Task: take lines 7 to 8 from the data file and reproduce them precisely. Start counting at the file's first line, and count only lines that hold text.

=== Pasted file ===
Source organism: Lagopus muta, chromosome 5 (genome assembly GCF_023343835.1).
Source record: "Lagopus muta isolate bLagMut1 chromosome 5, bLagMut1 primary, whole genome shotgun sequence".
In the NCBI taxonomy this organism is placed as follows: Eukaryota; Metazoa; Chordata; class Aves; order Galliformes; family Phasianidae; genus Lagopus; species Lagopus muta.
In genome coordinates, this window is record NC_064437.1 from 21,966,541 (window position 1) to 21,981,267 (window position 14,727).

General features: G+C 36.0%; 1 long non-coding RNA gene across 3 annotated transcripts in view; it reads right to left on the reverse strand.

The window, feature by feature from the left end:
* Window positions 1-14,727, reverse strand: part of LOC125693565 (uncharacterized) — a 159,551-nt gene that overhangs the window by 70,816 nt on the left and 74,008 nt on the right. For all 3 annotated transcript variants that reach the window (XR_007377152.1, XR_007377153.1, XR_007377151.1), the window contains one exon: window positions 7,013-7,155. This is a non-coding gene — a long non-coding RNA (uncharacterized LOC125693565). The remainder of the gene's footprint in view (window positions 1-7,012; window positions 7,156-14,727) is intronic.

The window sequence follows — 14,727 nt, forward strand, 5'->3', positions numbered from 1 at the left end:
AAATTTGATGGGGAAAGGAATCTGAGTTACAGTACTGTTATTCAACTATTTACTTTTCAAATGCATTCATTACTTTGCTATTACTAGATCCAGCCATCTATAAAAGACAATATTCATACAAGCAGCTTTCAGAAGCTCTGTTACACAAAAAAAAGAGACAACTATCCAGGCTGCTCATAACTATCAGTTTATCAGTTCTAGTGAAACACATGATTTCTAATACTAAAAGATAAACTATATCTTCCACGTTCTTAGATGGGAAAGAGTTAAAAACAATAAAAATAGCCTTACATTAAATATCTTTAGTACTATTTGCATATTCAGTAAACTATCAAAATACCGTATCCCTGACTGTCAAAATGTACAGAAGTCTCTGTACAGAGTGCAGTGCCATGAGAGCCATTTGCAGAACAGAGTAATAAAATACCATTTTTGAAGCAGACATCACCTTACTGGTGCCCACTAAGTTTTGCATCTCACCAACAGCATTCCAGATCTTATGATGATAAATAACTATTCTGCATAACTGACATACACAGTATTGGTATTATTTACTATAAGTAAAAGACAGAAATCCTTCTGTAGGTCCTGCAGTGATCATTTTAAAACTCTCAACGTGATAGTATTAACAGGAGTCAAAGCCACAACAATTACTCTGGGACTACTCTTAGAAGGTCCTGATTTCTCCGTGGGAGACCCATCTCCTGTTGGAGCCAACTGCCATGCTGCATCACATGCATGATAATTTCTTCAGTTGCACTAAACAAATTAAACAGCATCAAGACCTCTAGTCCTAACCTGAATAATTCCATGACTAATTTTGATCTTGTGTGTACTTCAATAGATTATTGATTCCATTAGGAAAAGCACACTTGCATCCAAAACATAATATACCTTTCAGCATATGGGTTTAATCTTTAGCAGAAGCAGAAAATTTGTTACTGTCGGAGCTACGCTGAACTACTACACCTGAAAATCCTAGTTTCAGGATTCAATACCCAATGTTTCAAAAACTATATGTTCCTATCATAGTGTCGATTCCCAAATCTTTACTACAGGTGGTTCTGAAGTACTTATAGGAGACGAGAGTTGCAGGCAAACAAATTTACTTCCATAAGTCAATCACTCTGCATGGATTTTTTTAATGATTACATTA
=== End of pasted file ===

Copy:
* Window positions 1-14,727, reverse strand: part of LOC125693565 (uncharacterized) — a 159,551-nt gene that overhangs the window by 70,816 nt on the left and 74,008 nt on the right. For all 3 annotated transcript variants that reach the window (XR_007377152.1, XR_007377153.1, XR_007377151.1), the window contains one exon: window positions 7,013-7,155. This is a non-coding gene — a long non-coding RNA (uncharacterized LOC125693565). The remainder of the gene's footprint in view (window positions 1-7,012; window positions 7,156-14,727) is intronic.

The window sequence follows — 14,727 nt, forward strand, 5'->3', positions numbered from 1 at the left end: